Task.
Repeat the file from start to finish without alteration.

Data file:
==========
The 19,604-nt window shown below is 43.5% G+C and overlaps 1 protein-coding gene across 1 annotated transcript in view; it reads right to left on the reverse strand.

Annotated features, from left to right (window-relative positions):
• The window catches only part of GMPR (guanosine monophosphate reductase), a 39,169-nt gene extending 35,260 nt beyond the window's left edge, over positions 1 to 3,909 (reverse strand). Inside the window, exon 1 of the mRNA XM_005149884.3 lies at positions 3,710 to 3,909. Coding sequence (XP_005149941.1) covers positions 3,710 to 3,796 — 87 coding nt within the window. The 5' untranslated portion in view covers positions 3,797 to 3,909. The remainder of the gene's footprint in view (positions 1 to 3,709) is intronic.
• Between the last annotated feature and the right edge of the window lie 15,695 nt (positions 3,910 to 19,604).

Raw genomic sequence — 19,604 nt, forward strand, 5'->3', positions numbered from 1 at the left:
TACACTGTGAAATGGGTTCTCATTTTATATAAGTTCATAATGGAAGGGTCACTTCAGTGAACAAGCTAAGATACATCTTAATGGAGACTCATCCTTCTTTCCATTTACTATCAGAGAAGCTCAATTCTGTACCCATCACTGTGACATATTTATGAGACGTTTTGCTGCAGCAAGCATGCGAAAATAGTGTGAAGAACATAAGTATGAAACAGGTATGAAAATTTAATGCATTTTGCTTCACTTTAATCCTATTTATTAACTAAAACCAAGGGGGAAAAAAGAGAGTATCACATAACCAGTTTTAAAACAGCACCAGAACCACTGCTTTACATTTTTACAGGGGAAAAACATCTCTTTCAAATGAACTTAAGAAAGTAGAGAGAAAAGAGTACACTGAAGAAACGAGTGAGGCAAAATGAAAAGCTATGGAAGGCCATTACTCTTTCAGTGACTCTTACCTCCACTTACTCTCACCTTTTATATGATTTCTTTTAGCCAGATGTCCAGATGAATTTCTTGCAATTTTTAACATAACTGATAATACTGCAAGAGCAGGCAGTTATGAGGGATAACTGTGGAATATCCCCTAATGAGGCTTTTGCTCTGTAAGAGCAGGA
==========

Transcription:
The 19,604-nt window shown below is 43.5% G+C and overlaps 1 protein-coding gene across 1 annotated transcript in view; it reads right to left on the reverse strand.

Annotated features, from left to right (window-relative positions):
• The window catches only part of GMPR (guanosine monophosphate reductase), a 39,169-nt gene extending 35,260 nt beyond the window's left edge, over positions 1 to 3,909 (reverse strand). Inside the window, exon 1 of the mRNA XM_005149884.3 lies at positions 3,710 to 3,909. Coding sequence (XP_005149941.1) covers positions 3,710 to 3,796 — 87 coding nt within the window. The 5' untranslated portion in view covers positions 3,797 to 3,909. The remainder of the gene's footprint in view (positions 1 to 3,709) is intronic.
• Between the last annotated feature and the right edge of the window lie 15,695 nt (positions 3,910 to 19,604).

Raw genomic sequence — 19,604 nt, forward strand, 5'->3', positions numbered from 1 at the left:
TACACTGTGAAATGGGTTCTCATTTTATATAAGTTCATAATGGAAGGGTCACTTCAGTGAACAAGCTAAGATACATCTTAATGGAGACTCATCCTTCTTTCCATTTACTATCAGAGAAGCTCAATTCTGTACCCATCACTGTGACATATTTATGAGACGTTTTGCTGCAGCAAGCATGCGAAAATAGTGTGAAGAACATAAGTATGAAACAGGTATGAAAATTTAATGCATTTTGCTTCACTTTAATCCTATTTATTAACTAAAACCAAGGGGGAAAAAAGAGAGTATCACATAACCAGTTTTAAAACAGCACCAGAACCACTGCTTTACATTTTTACAGGGGAAAAACATCTCTTTCAAATGAACTTAAGAAAGTAGAGAGAAAAGAGTACACTGAAGAAACGAGTGAGGCAAAATGAAAAGCTATGGAAGGCCATTACTCTTTCAGTGACTCTTACCTCCACTTACTCTCACCTTTTATATGATTTCTTTTAGCCAGATGTCCAGATGAATTTCTTGCAATTTTTAACATAACTGATAATACTGCAAGAGCAGGCAGTTATGAGGGATAACTGTGGAATATCCCCTAATGAGGCTTTTGCTCTGTAAGAGCAGGA